So in closing I send my best wishes to all you learners this school season and wish you happy low cost learning.
I love to downsize. It keeps the clutter at bay in my home. In the past, I have been known to downsize too much and find myself having cleaner’s remorse. While it is important to keep my home clean and uncluttered, it is equally important to save those items that I will need later.
Whether it’s a screwdriver or a crochet hook don’t downsize tools. There may always be a point when you may need them again. Tools, be they utility tools or crafting tools, take up space and may not be used very often. When you need them, however, the last thing you want is to be without them. Find an out of the way place for them and forget them until you need them, but don’t get rid of these items.
I have heard the old adage that states the best way to get pregnant is to get rid of all your baby stuff, but don’t. All the things you used with your first child, you will most likely use with your second and third child. Some items may appear out of date, but still work just fine for your younger children. In addition to this, baby stuff can be very expensive. You don’t want to need to buy it two or three times. Unless you are absolutely sure you aren’t having another child, I suggest keeping the baby stuff.
In fact I recommend keeping two copies of banking statements, bills, and tax returns. Keep one paper copy and one digital copy. These items are worth their weight in gold and may keep you from spending just that. They prove that you have paid your bills, taxes, and give you information for the next time you need to talk to a representative. Also keep a copy of any confirmation numbers you may be given by companies proving that you paid. You may need them later as well.
We all can use a little help sometime in our life. Unfortunately, not many of us accept or ask for that help when we need it, but we should.
Why Saying Yes to Help Saves Money
First of all, help often comes only with the price of asking for it or saying yes to it. Second, it is often given as a service. It may be that someone is willing to watch your children. Another person may be willing to fix your car. These are two very expensive services that another person is willing to do for you that otherwise would have cost you hundreds of dollars. In some cases, it may be that they actually give a gift of currency. This may be a small amount to them, but mean gas in your car or groceries for a week to you.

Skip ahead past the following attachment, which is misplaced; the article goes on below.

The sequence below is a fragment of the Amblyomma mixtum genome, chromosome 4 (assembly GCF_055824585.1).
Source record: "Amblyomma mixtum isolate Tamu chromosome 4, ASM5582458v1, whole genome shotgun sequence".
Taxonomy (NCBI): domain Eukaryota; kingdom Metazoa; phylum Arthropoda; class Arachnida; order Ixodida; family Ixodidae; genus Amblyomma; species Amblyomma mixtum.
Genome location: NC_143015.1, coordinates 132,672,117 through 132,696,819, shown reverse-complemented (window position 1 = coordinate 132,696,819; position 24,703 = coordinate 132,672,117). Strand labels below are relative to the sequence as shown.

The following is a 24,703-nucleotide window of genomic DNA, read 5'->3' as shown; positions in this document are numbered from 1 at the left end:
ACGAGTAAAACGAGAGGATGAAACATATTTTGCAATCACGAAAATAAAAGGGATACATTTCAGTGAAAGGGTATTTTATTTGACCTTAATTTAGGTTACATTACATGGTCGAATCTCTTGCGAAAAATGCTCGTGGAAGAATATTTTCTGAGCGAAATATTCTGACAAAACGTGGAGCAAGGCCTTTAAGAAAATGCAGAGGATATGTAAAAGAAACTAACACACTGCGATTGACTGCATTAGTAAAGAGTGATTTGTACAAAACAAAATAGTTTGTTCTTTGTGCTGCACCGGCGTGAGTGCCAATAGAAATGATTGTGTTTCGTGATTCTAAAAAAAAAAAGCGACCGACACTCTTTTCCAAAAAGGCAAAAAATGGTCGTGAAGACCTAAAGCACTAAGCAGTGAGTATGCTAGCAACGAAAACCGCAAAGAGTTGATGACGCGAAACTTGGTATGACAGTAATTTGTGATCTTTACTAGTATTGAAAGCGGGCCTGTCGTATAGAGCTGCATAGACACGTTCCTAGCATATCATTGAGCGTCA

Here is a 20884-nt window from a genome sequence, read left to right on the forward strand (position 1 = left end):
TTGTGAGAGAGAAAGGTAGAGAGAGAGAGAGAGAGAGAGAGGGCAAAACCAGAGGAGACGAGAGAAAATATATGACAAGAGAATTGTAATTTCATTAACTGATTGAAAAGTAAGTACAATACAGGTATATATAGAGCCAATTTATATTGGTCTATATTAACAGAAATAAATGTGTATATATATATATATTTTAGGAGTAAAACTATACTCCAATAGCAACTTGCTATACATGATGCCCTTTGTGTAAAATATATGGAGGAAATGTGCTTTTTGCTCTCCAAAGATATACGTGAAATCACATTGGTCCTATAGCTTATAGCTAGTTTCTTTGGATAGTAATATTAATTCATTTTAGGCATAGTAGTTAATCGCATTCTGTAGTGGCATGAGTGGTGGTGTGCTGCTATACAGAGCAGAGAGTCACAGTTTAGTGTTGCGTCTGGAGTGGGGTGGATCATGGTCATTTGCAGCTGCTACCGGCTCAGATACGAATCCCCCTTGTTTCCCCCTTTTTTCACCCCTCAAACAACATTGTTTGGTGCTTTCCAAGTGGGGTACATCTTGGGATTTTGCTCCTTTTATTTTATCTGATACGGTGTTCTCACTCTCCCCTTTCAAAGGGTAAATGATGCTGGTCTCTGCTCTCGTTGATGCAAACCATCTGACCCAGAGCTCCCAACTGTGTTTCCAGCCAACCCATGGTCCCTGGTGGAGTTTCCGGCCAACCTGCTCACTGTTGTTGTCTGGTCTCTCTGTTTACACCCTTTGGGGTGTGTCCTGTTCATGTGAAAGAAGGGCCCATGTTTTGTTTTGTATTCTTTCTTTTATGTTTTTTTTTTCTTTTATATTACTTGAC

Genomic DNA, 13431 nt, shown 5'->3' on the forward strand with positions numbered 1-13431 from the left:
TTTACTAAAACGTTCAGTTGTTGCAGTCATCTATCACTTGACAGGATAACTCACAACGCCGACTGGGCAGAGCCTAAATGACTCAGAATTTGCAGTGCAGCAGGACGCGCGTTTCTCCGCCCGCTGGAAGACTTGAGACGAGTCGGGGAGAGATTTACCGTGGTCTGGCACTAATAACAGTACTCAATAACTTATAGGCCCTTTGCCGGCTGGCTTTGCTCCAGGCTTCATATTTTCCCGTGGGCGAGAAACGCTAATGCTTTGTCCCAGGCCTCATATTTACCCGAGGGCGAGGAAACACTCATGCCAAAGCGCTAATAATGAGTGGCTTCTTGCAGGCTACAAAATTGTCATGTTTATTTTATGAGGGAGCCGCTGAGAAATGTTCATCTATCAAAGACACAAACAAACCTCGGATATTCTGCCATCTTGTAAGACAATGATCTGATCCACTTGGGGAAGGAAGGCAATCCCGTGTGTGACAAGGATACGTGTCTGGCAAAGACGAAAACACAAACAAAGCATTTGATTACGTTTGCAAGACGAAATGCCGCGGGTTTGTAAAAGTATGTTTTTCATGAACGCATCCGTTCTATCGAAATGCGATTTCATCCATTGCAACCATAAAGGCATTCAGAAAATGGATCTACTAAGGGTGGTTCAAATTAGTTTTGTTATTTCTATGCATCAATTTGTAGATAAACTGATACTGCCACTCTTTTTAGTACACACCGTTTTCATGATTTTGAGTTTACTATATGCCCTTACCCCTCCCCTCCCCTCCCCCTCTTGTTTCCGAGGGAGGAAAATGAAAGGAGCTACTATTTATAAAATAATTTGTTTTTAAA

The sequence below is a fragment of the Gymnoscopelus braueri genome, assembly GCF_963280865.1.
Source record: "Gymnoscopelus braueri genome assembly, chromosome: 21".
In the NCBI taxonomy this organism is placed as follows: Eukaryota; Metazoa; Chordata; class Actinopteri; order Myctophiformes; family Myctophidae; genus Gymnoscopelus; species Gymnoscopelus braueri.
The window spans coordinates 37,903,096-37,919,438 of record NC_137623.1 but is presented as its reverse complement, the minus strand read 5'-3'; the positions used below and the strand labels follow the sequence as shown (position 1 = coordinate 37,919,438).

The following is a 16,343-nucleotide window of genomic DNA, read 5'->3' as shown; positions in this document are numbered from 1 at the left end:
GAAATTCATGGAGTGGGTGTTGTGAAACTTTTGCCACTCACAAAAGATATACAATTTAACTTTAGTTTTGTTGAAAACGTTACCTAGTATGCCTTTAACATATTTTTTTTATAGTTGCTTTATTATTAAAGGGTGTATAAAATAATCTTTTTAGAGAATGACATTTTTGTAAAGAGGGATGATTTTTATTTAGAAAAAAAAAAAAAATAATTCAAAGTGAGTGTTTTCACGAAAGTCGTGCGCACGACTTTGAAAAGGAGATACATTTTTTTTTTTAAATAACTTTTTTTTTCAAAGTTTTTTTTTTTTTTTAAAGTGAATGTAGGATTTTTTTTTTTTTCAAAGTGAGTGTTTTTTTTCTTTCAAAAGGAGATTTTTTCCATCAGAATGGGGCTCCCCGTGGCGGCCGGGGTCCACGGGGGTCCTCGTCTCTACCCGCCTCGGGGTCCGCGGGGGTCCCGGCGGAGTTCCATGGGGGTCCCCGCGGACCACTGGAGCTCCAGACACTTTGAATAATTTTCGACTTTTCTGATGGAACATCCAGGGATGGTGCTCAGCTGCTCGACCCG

Some people reading this may be against help because they feel that all things must come with a price, and I am inclined to agree. That doesn’t mean that you can’t set the price or that the price must be monetary. Offer to cook them a meal or buy the parts needed for the car if they will do the labor. Or you can respond in kind. They will watch your children this week if you will watch their children next week. In this way you are both now contributing to each others well being or at the very least sharing in some of the cost. In the long run it may save both of you money.
Perhaps the help you are seeking is not from a person. Instead it is from an organization such as the government or a church. Keep records of the help received. Also keep good records of your financial situation for those giving assistance to review. Always be trying to prepare for a time when you will not have assistance. This will show that you value their effort and that you understand that you are receiving help, but not entitled to it.